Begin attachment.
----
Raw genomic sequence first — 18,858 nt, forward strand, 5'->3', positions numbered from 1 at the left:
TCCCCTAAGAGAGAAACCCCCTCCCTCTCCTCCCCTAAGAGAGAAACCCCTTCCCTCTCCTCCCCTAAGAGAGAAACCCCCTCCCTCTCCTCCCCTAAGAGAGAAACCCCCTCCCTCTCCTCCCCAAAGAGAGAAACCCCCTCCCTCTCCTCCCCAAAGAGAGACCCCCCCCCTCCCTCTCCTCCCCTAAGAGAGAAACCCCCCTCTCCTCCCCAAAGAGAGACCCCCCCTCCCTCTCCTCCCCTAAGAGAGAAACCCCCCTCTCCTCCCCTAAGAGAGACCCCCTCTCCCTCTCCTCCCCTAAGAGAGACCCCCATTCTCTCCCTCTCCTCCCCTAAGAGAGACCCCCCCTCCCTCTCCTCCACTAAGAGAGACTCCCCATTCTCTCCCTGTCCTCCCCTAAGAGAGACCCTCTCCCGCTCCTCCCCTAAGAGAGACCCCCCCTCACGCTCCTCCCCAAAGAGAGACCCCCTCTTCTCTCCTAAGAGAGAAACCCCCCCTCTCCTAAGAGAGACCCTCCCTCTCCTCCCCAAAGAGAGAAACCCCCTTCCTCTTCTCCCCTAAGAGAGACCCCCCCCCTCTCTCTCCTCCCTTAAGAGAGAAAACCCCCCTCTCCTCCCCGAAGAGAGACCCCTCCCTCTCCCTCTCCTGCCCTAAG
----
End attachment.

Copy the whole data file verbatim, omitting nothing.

Raw genomic sequence first — 18,858 nt, forward strand, 5'->3', positions numbered from 1 at the left:
TCCCCTAAGAGAGAAACCCCCTCCCTCTCCTCCCCTAAGAGAGAAACCCCTTCCCTCTCCTCCCCTAAGAGAGAAACCCCCTCCCTCTCCTCCCCTAAGAGAGAAACCCCCTCCCTCTCCTCCCCAAAGAGAGAAACCCCCTCCCTCTCCTCCCCAAAGAGAGACCCCCCCCCTCCCTCTCCTCCCCTAAGAGAGAAACCCCCCTCTCCTCCCCAAAGAGAGACCCCCCCTCCCTCTCCTCCCCTAAGAGAGAAACCCCCCTCTCCTCCCCTAAGAGAGACCCCCTCTCCCTCTCCTCCCCTAAGAGAGACCCCCATTCTCTCCCTCTCCTCCCCTAAGAGAGACCCCCCCTCCCTCTCCTCCACTAAGAGAGACTCCCCATTCTCTCCCTGTCCTCCCCTAAGAGAGACCCTCTCCCGCTCCTCCCCTAAGAGAGACCCCCCCTCACGCTCCTCCCCAAAGAGAGACCCCCTCTTCTCTCCTAAGAGAGAAACCCCCCCTCTCCTAAGAGAGACCCTCCCTCTCCTCCCCAAAGAGAGAAACCCCCTTCCTCTTCTCCCCTAAGAGAGACCCCCCCCCTCTCTCTCCTCCCTTAAGAGAGAAAACCCCCCTCTCCTCCCCGAAGAGAGACCCCTCCCTCTCCCTCTCCTGCCCTAAG